What is in this article?:
- Will FoodCorps transform the American school lunch?
- What will it take to change kids' eating habits?
Since August 2011, a new public service program has connected 25,000 children to healthy food through in-school gardens and lunch room makeovers. In this Q&A, co-founder Curt Ellis reveals the challenges of changing kids' eating habits in hopes of a healthier future.
Curt Ellis is a co-founder and the executive director of FoodCorps, a national nonprofit connecting children to healthy food. FoodCorps' first cohort of service members landed in 41 sites across 10 states in August 2011, and collectively they have reached more than 25,000 children through 137 garden projects and more than 4,200 pounds of donated produce. Ellis is one of the filmmakers behind King Corn. He is also a recipient of the Heinz Award, and a board member at Slow Food USA.
NBJ: Tell us about the model for FoodCorps.
Curt Ellis: We run a program similar to Teach for America that recruits young leaders for a year of public service. Our service members teach kids what healthy food is, give them hands-on opportunities to grow fresh food themselves in school gardens, and work with farmers and chefs to bring healthy, high-quality food into school cafeterias.
NBJ: How are you measuring your impact and success?
CE: There are near-term ways we can measure the impact FoodCorps is having on the ground—the number of children we reach, the number of gardens we build, the number of parents and community volunteers who engage in the life of food in the school. But the more important long-term metrics are going to be health outcomes—finding out whether the work we do is promoting the measurable shift in childhood obesity that we believe it will—and academic outcomes, building the evidence base that kids who eat a healthy diet are able to learn better in school. If we really want this adopted at the national level, it should be about both the health of children and the potential children have to lead full lives and contribute to American society. That requires a life free from diet-related disease, and a chance to really learn well in school. Food is central to both.
NBJ: How do you decide what aspects of healthy food to promote? Would you promote, say, organic produce in schools, or non-GMO?
CE: We’ve made a conscious decision to not draw up some national list of good foods and bad foods and impose a single, top-down vision of what school food should look like in America. I think the reality is that food is a cultural project. It’s also a local project, one that local communities deserve to have the strongest say in shaping. The way we approach our work is to bring local communities together to fi gure out how best to feed their kids. We trust that those local communities know best what is going to work right for them.
This means we have values that I think are shared by all of the researchers in school food and child health. For example, we believe kids should have access to fresh fruits and vegetables. We believe they should have the opportunity to eat food that is not overly burdened with salt, sugar and fat. But we leave the specifics of what that new school food system looks like to the local people and families and stakeholders who are going to experience it every day. I think the common sense we all have of what a healthy diet actually looks like is consistent enough that, in all the places we work, we will see more fruits and vegetables on the tray, less high-fat meat, less heavily-processed food. But I do think it is important to let that process be one that is community driven.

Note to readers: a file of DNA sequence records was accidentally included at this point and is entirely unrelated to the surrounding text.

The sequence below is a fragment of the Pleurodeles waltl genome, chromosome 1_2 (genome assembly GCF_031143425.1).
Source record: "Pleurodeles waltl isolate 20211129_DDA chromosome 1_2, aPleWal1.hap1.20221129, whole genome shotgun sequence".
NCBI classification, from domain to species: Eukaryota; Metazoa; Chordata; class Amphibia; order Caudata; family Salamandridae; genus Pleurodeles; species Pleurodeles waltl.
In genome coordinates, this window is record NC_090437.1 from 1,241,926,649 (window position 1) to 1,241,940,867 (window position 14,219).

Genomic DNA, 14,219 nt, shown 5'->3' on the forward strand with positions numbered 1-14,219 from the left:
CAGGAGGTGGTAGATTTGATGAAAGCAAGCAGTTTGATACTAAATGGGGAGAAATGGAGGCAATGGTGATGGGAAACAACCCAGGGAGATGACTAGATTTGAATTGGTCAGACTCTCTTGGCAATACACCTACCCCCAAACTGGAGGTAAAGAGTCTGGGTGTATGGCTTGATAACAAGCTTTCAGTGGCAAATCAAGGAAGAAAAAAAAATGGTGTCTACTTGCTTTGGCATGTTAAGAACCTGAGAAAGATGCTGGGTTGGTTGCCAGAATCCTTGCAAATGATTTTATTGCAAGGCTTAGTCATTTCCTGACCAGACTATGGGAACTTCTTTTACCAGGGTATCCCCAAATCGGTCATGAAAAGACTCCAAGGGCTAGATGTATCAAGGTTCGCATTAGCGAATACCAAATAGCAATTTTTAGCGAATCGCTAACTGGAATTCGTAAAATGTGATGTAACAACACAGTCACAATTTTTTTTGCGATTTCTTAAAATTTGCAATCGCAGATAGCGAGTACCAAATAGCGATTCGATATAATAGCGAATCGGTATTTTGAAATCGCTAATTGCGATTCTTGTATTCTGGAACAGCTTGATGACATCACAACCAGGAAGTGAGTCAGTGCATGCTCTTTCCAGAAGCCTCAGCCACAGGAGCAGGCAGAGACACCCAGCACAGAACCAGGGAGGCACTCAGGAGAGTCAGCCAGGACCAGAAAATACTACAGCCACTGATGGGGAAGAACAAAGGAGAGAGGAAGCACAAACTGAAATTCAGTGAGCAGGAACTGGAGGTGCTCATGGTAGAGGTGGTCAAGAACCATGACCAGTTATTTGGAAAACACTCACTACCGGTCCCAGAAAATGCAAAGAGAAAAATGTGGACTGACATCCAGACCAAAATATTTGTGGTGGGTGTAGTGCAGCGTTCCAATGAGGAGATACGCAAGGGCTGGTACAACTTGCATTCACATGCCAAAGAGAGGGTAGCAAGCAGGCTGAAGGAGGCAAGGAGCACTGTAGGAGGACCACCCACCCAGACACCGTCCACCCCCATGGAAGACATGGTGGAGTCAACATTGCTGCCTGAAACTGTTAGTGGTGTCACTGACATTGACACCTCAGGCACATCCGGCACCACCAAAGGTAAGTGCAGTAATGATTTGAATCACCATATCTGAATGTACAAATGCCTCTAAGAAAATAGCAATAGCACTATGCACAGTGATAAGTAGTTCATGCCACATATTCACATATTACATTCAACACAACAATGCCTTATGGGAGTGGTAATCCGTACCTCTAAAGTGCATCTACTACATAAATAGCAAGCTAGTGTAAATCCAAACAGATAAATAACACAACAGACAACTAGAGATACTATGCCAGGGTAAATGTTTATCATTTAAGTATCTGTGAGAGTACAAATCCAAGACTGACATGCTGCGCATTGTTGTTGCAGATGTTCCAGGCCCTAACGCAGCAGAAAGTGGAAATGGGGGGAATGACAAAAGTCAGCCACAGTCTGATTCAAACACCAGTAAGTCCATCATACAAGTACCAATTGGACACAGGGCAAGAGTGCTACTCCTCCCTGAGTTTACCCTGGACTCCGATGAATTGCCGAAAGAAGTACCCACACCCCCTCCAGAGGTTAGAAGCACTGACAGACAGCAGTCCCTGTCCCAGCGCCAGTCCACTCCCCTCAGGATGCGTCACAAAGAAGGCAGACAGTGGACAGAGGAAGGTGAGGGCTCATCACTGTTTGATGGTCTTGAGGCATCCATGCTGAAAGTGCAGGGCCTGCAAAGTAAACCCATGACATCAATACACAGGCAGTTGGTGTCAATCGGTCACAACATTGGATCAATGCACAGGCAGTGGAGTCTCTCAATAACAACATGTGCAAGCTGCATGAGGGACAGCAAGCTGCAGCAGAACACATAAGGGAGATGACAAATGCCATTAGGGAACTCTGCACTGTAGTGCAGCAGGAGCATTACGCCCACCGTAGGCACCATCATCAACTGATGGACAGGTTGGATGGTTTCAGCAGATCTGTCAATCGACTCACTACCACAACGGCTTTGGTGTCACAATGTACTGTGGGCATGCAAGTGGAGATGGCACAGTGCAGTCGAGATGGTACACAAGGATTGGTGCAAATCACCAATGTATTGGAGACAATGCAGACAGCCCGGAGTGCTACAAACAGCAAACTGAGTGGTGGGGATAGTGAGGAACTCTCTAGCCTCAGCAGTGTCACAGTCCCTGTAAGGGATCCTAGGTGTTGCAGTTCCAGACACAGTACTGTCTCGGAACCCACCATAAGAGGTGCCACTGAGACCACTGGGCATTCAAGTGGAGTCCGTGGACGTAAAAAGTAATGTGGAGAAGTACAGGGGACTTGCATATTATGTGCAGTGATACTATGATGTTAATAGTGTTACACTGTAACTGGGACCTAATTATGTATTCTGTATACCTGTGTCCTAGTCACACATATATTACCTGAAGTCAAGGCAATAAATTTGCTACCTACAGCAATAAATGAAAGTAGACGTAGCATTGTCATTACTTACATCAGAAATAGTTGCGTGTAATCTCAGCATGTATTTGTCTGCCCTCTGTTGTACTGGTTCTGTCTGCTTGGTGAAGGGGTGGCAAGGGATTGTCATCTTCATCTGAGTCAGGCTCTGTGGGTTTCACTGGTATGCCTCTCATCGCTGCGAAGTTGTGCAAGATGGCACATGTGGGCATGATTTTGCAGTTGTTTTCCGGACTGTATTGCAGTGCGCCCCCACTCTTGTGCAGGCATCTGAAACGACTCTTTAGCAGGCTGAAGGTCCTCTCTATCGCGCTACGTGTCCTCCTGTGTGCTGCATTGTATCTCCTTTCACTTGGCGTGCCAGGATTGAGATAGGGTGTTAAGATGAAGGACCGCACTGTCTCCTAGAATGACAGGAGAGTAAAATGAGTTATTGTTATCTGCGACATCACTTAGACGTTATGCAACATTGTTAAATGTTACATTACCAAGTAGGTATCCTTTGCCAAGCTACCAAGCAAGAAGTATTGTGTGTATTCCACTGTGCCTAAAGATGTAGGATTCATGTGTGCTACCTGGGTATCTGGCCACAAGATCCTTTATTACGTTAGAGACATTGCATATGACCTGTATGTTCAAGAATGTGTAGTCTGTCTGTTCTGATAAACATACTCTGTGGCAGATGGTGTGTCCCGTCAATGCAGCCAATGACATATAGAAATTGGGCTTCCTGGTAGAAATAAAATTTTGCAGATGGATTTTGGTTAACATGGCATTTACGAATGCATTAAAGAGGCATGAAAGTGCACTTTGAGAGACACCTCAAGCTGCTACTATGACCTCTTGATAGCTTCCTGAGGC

NBJ: Seems like you are bringing a savvy, national brand to a cause of increasing importance but fragmented resources.
CE: Yes, I think that’s true. There’s a lot of really terrific work going on around the country to get kids connected with healthy food in school. One of the things we try to do is bring those efforts under a single umbrella and really show how united we are in this work. We do want to put a big national brand on the school food movement and help take it to the next level.
NBJ: Given the rising public debate around nutrition, is interest here as high as we might suspect?
CE: The response has been great. The key engines for our work are these young leaders who we recruit for a year of modestly paid public service. We now have 50 paid service members currently in the field in 10 states, but 1,229 people applied. We also have 10 state-level partners who went through a competitive process to be chosen, considering that 108 organizations applied from 39 states and the District of Columbia. I see a steady stream of emails coming in from schools, principals, teachers and parents who want FoodCorps working in their communities. We also have a really exciting collection of corporate and philanthropic partners interested in helping us grow quickly. In some respects, our job is to manage all of this interest and make the most of it.
NBJ: How do you explain this level of interest?
CE: I think this is a watershed moment in our country’s relationship to food and agriculture. The generation that is coming of age now has decided that food really matters, and I think they have come to understand the way in which food connects to everything. It connects to our health, in terms of obesity and diet-related disease. It connects to environmental sustainability, in terms of the way we tend land and grow, process and transport food. It relates to justice and equity, in terms of the fate of the workers who are involved in producing food and the access we open to that food in communities with limited resources across the country.
Food really touches it all. I think this current generation of young leaders understands that food is fundamental. If they want to address these larger challenges in American life and culture, it all begins with food.